Becoming Catholic #11: Vexing Verses, Part 1

Making Wisdom Popular

The “Becoming Catholic” blog series is a multi-part, multi-year, bite-size, fact-focused attempt at describing the journey of a lifelong protestant to the Catholic Church.  You can read all the individual articles here.

Question Mark (for BC).png

I am set to be received into the Catholic Church in May 2019.  I made the decision to convert in February 2018.  I only considered the Catholic Church as a possibility (one I hated, despised, and feared) in July 2017. To become Catholic is, quite simply, the most unexpected turn of events of my entire life.

But the truth is, long before I was consciously considering the Catholic Church, there were many questions about the broadly protestant framework in which I was raised that never went away.  Since deciding to convert, I’ve had many protestant friends ask me questions, and when I probe a bit deeper, it turns out quite a few of them had similar questions about similar topics, but assumed someone somewhere had come up with an answer—an assumption I made as well.  Many devout protestants who later become Catholic or Orthodox have had similar questions, but failed to find satisfying answers within a protestant framework—all evidence that the protestant idea of the perspicuity of Scripture simply isn’t true. If Scripture is apparently so clear, and protestant ideas naturally leap off its pages, then why have so many people raised as protestants (especially educated ones), and without knowing anything about Catholicism or Orthodoxy, been unable to square what they were taught the Bible meant with the Bible itself? But I digress…

In 6th grade, I began reading Wayne Grudem’s Systematic Theology.  I got the MacArthur Study Bible with some of the first bits of money I earned in high school teaching piano lessons, along with the Reformation Study Bible (R.C. Sproul).  I also had my dad’s Geneva Study Bible, and would later get a New Kings James Version Study Bible and an ESV Study Bible in college.  In my late teens I bought all of Calvin’s Commentaries and his Institutes, along with a good deal of Luther’s sermons, a six-volume collection of Charles Spurgeon’s sermons, books by John Piper, the puritans, etc. etc. etc.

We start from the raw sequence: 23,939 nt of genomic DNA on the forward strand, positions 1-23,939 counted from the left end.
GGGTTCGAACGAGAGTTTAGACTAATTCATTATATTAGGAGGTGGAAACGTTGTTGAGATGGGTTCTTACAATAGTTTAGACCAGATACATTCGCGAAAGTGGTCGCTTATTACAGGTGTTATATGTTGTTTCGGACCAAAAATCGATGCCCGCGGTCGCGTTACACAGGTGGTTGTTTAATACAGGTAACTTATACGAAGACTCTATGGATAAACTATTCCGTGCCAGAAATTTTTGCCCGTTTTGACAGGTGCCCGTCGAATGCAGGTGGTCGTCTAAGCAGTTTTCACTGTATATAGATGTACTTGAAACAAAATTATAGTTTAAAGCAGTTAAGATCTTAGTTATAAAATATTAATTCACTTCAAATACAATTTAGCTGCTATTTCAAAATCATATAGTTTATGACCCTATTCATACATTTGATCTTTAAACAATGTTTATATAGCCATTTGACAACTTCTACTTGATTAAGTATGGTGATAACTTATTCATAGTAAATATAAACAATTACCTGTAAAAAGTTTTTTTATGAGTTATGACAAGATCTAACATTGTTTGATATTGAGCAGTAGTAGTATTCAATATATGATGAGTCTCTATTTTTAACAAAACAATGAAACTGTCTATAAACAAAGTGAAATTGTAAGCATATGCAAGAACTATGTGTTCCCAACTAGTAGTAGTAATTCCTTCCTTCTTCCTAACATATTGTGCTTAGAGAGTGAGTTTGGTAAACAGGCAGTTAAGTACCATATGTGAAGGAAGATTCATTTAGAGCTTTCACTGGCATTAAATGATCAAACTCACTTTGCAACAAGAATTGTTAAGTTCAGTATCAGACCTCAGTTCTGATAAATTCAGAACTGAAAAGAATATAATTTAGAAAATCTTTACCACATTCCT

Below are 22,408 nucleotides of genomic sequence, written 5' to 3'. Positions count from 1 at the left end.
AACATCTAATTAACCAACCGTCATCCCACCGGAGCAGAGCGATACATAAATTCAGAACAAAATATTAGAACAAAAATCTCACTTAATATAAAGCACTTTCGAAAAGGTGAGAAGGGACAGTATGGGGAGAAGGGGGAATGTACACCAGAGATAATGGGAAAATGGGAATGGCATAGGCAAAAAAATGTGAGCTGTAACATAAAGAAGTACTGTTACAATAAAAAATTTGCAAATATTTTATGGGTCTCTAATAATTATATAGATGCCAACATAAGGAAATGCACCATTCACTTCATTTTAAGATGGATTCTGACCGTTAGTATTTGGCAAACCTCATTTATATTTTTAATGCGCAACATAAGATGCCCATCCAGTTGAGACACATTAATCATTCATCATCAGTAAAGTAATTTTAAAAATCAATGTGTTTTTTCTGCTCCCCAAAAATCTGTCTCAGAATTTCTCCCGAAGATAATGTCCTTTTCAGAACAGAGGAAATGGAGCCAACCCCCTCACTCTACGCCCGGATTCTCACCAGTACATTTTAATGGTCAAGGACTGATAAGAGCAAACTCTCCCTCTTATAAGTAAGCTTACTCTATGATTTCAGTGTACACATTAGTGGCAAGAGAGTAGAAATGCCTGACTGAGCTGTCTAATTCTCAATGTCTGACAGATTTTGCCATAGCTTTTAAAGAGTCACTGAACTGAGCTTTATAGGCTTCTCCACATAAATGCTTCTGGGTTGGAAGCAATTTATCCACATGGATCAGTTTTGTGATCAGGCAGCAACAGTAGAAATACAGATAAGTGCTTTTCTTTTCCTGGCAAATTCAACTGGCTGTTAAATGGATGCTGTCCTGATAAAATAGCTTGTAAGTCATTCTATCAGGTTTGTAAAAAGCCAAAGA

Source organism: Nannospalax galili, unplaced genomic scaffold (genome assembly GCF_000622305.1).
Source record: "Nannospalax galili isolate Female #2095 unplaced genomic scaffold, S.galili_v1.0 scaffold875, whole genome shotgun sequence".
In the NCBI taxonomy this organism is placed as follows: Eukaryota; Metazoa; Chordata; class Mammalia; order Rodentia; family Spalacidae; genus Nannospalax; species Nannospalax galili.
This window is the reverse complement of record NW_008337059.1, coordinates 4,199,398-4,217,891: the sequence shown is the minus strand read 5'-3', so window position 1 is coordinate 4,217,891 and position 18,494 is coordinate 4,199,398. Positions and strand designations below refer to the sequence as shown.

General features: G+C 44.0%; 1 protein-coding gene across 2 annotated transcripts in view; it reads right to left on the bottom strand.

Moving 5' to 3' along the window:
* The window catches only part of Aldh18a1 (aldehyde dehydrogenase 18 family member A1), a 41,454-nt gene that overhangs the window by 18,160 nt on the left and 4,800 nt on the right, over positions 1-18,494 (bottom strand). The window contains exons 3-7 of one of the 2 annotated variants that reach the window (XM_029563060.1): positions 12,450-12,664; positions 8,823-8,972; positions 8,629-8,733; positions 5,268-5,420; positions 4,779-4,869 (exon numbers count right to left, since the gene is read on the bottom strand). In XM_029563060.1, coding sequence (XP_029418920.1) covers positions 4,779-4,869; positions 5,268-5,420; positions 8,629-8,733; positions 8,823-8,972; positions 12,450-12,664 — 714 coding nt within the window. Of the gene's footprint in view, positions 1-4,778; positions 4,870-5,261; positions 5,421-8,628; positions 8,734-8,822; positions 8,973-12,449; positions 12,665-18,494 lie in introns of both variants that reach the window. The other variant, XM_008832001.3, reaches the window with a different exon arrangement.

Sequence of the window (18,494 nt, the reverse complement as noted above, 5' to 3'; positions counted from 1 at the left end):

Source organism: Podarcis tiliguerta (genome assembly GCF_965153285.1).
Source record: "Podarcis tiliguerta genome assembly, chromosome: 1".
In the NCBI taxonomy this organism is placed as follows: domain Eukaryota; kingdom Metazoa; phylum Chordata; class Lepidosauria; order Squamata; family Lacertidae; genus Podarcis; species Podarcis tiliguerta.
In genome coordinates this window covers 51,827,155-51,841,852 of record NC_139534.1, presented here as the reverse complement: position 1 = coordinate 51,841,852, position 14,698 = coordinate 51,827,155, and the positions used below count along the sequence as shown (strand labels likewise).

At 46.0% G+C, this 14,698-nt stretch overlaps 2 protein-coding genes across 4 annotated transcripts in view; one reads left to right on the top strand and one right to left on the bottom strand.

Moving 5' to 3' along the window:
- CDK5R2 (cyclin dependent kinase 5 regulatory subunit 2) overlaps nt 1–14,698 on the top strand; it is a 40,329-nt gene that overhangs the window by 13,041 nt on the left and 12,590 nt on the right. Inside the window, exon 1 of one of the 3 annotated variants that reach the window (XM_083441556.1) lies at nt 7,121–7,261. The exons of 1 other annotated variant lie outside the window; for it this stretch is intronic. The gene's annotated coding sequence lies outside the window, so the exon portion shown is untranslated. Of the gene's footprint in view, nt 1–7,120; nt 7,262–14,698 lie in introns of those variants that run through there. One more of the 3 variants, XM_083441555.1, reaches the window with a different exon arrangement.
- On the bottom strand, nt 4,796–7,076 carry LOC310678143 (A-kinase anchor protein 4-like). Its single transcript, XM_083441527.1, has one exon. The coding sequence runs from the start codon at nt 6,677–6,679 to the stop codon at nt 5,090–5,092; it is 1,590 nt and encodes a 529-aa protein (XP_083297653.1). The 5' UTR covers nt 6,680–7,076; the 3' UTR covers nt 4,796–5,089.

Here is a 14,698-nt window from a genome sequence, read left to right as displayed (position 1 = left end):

I say all of this because it must be understood I always took my faith very seriously, very early.  It was, after all, a matter of ultimate truth. How could I not?

And yet, so much of what I was learning from these sources simply didn’t make sense of the Bible.  Instead of clarifying it, they often made it murkier and harder to understand.  I grew up loving the Bible, and to this day, I say no other book did more to bring me to the Catholic Church than it. The reason why is because what I was being told it meant simply didn’t make a lot of sense to me.

In short, I was struggling with these sorts of issues for over a decade of my life before I ever thought of the Catholic Church—indeed, when I was deeply suspicious and bigoted toward the Catholic ChurchAnd the reason why was the Bible.

These struggles, these questions, were often caused by what I’ll call “vexing verses”—verses that raised questions to which I could find no satisfying answers within a broadly protestant framework.

I can’t possibly list all the questions I had in one blog post.  But I’d like to spend a few posts on these “vexing verses,” sharing what some of those questions were (the answers I discovered will be unpacked elsewhere).

But before getting to some of the more specific ones, I’ll use Part 1 of “vexing verses” to briefly discuss the two meta-questions that framed all the others: what was “the gospel,” and what was “biblical”?

Which “gospel”?

Growing up, I constantly heard about “the gospel.”  Everyone appealed to the Bible as their authority for what “the gospel” was.  The problem was, they often came up with quite different answers.  So the biggest question I had was “which gospel?”  Each sect, denomination, or whatever you want to call them, had profoundly different views on what the Bible meant, and hence what “the gospel” meant.  Each denomination had their own style of worship, liturgy, preaching, and theology.  But they all claimed to preach “the gospel.”  So which one was right?  Which one taught the “true” gospel?  The Bible seemed to propose one Gospel that was binding on all.  I was hearing many that were binding on none.  If someone disagreed with their pastor or church, they just moved on to a new church, or founded their own.  I saw zero examples of this in the Bible.